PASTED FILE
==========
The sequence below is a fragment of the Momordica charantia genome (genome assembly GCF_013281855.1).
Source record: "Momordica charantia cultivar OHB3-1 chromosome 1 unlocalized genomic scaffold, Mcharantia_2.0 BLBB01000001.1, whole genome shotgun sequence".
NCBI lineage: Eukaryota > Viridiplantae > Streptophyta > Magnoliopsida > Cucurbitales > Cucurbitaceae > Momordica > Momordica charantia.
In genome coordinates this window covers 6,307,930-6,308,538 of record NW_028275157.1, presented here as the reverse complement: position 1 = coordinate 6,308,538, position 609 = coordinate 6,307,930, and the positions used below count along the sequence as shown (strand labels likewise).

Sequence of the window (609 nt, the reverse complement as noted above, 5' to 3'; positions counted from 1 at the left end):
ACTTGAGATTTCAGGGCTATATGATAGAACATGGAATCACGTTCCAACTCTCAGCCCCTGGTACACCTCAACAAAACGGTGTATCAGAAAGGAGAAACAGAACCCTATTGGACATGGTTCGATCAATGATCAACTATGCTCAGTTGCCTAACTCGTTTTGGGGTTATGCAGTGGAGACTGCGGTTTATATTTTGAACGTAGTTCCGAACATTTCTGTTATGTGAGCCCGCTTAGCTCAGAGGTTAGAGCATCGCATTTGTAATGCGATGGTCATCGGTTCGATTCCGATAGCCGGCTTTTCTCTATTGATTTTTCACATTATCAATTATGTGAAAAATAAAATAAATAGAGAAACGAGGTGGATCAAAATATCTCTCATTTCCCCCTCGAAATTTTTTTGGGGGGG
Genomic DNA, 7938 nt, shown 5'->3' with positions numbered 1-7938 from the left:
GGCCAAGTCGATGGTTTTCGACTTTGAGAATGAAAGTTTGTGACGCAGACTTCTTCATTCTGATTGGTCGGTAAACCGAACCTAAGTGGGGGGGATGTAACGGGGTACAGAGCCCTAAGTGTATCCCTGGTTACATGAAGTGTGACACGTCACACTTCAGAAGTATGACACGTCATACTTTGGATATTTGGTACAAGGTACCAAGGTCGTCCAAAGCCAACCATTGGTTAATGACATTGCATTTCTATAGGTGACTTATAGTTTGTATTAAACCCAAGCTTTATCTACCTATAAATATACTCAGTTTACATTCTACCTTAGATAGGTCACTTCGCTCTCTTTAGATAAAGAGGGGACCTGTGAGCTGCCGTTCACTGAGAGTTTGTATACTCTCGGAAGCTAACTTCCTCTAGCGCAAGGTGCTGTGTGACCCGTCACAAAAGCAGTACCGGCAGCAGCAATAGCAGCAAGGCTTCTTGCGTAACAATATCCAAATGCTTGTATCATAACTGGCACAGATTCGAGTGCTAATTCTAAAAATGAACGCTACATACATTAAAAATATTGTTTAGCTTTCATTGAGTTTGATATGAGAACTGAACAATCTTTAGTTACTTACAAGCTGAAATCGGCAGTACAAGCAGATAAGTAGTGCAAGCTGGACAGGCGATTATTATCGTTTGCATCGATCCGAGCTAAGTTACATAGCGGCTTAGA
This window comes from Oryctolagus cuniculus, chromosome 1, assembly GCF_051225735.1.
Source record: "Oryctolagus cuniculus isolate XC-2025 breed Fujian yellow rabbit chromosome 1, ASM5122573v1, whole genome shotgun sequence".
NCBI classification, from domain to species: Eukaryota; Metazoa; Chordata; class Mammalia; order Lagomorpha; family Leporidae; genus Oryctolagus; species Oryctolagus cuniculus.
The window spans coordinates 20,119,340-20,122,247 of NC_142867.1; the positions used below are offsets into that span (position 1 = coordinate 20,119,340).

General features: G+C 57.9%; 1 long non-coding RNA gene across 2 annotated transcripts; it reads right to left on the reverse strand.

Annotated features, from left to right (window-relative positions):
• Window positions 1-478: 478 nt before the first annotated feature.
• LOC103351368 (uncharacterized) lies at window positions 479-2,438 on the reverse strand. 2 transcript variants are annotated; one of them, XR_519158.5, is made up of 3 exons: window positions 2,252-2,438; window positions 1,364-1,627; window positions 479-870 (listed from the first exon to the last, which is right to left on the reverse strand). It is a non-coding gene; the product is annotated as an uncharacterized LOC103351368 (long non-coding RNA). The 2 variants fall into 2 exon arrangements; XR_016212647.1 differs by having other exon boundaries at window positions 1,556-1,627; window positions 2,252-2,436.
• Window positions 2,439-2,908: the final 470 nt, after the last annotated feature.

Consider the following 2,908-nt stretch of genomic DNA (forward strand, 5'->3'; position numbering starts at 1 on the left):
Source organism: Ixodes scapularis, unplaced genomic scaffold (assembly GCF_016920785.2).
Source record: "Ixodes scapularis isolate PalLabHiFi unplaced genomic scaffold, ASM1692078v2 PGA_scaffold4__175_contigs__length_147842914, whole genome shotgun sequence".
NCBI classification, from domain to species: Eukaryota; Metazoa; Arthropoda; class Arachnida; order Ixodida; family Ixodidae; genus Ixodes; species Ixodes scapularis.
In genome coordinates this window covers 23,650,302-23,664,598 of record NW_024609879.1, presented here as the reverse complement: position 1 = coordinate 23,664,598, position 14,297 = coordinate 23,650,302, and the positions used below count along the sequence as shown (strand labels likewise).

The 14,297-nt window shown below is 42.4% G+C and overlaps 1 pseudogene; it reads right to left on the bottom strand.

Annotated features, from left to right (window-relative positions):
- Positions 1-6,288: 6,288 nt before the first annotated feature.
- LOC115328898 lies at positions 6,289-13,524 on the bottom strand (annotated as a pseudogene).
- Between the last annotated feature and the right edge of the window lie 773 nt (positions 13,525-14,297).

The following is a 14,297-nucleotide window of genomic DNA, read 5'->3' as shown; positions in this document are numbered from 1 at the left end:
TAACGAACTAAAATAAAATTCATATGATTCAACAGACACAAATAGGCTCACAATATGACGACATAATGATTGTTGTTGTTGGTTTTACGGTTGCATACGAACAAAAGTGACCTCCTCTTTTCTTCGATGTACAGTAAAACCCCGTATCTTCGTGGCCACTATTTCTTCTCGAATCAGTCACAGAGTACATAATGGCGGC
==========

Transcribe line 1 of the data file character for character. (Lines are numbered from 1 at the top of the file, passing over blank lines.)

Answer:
The sequence below is a fragment of the Momordica charantia genome (genome assembly GCF_013281855.1).